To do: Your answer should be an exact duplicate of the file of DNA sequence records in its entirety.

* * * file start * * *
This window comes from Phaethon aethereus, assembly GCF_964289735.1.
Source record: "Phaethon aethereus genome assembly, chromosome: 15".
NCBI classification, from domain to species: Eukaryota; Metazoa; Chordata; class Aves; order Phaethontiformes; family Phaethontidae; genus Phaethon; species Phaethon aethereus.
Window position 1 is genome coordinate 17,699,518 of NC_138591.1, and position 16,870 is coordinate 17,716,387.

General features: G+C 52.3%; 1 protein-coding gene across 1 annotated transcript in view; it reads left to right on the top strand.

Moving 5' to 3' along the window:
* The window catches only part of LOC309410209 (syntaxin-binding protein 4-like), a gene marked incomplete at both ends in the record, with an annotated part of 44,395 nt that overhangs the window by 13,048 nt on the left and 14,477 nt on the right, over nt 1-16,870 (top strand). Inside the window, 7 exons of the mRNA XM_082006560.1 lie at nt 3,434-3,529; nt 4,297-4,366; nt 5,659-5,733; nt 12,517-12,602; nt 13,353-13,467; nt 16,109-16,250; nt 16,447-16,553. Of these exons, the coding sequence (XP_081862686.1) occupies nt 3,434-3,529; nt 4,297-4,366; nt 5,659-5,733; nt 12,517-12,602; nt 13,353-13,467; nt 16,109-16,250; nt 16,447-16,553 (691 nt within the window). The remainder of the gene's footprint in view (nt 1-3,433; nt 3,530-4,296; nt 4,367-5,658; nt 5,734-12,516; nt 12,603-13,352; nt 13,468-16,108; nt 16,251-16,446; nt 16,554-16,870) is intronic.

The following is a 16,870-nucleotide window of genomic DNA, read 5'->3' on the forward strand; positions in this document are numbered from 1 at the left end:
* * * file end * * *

This window comes from Phaethon aethereus, assembly GCF_964289735.1.
Source record: "Phaethon aethereus genome assembly, chromosome: 15".
NCBI classification, from domain to species: Eukaryota; Metazoa; Chordata; class Aves; order Phaethontiformes; family Phaethontidae; genus Phaethon; species Phaethon aethereus.
Window position 1 is genome coordinate 17,699,518 of NC_138591.1, and position 16,870 is coordinate 17,716,387.

General features: G+C 52.3%; 1 protein-coding gene across 1 annotated transcript in view; it reads left to right on the top strand.

Moving 5' to 3' along the window:
* The window catches only part of LOC309410209 (syntaxin-binding protein 4-like), a gene marked incomplete at both ends in the record, with an annotated part of 44,395 nt that overhangs the window by 13,048 nt on the left and 14,477 nt on the right, over nt 1-16,870 (top strand). Inside the window, 7 exons of the mRNA XM_082006560.1 lie at nt 3,434-3,529; nt 4,297-4,366; nt 5,659-5,733; nt 12,517-12,602; nt 13,353-13,467; nt 16,109-16,250; nt 16,447-16,553. Of these exons, the coding sequence (XP_081862686.1) occupies nt 3,434-3,529; nt 4,297-4,366; nt 5,659-5,733; nt 12,517-12,602; nt 13,353-13,467; nt 16,109-16,250; nt 16,447-16,553 (691 nt within the window). The remainder of the gene's footprint in view (nt 1-3,433; nt 3,530-4,296; nt 4,367-5,658; nt 5,734-12,516; nt 12,603-13,352; nt 13,468-16,108; nt 16,251-16,446; nt 16,554-16,870) is intronic.

The following is a 16,870-nucleotide window of genomic DNA, read 5'->3' on the forward strand; positions in this document are numbered from 1 at the left end: